By now it was clear to the Ukrainians that a frontal assault was suicide. But with a platoon-size force—several dozen soldiers, all survivors of the initial two breaches—isolated on the northern edge of Novodarivka, commanders were confronted with an impossible choice: abandon the survivors, or risk a third assault.
They chose the latter—and got lucky. “One group in platoon strength worked its way along the breach, using the immobilized vehicles as cover, while fires suppressed the Russian positions,” Watling and Reynolds wrote. “Another platoon situated to the west noted that a fold of dead ground had become viable as the repositioning of Russian forces in the village removed it from view, while dense foliage prevented overhead observation by [drones].”
The westernmost platoon worked its way along this blind zone and infiltrated Novodarivka from the west, surprising the Russians on their flank. “After some fierce fighting, the Russian troops withdrew eastward to prevent their positions from becoming isolated.” The Ukrainians had liberated Novodarivka, but at a high cost: a couple of dozen damaged or destroyed vehicle and multiple human casualties.
The brigades’ orders were to continue toward Rivnopil, but their commanders knew they couldn’t afford to expend another two dozen vehicles. “Such a loss rate was not sustainable,” the RUSI analysts explained. After all, a Ukrainian brigade typically deploys just 120 tanks, fighting vehicles and armored trucks.
Fortunately for the Ukrainians, the third and final push into Novodarivka—the flanking maneuver—pointed the way. For this operation, the battered mechanized brigades mostly sat out the attack, and the territorials took the lead.
Pivoting toward Rivnopil, the Ukrainians only pretended to mount a frontal assault. A pair of tanks, borrowed from the mech brigades, opened fire. This drew the Russians’ attention to territorial infantry force staging to the east of the tanks. “The Russian unit began to reposition to prepare for this attack and attempted to win the firefight to the east,” Watling and Reynolds wrote.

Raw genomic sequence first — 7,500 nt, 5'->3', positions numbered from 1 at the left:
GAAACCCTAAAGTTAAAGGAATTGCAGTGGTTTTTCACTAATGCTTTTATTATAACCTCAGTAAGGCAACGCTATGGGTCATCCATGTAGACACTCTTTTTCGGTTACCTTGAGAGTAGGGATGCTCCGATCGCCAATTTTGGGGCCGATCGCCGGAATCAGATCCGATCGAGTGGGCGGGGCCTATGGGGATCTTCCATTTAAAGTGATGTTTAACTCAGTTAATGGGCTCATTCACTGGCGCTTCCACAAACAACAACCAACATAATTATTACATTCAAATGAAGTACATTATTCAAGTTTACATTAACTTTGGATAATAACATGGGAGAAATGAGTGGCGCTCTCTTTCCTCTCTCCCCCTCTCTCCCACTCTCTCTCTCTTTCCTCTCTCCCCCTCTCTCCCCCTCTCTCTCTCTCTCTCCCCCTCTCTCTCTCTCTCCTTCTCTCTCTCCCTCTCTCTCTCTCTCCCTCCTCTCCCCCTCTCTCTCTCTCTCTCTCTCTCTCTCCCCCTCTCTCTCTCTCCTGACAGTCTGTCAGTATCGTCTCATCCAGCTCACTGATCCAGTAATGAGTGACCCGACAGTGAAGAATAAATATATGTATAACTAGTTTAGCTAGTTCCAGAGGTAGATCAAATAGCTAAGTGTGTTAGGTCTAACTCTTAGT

It was a feint. And when the Russians shifted to meet it, the real territorial assault force, lying low to the southwest, made its move. “A platoon of assault troops, having infiltrated forward along the western flank of the position, then advanced rapidly, reaching the defensive positions that had been thinned out in anticipation of the assault to the east.”
“Disorientated and fearing encirclement, the Russian troops began to withdraw.” The Ukrainians took five prisoners.
The fighting around Rivnopil would continue for two more weeks, as expertly-placed Russian anti-tank missiles impeded the Ukrainian advance. But the Ukrainians had the momentum—and had worked out tactics for getting around the stiffest Russian defenses: feint with supporting fires, then flank.
This same tactic, adopted by Ukrainian brigades all along the southern front, has paid dividends. It’s how the 33rd and 47th Mechanized Brigades ultimately advanced the seven miles to Robotyne, a key strongpoint on the road to Russian-occupied Melitopol. It’s how the 82nd Air Assault Brigade and 46th Air Mobile Brigade exploited the liberation of Robotyne in order to march on nearby Verbove.
And it probably is how the Ukrainian armed forces will continue to advance as their counteroffensive grinds into its fourth month. The flanking infantry attacks aren’t fast. And even when they succeed, they don’t result in dramatic armored breakthroughs.
But they work, and they save valuable equipment and irreplaceable Ukrainian lives.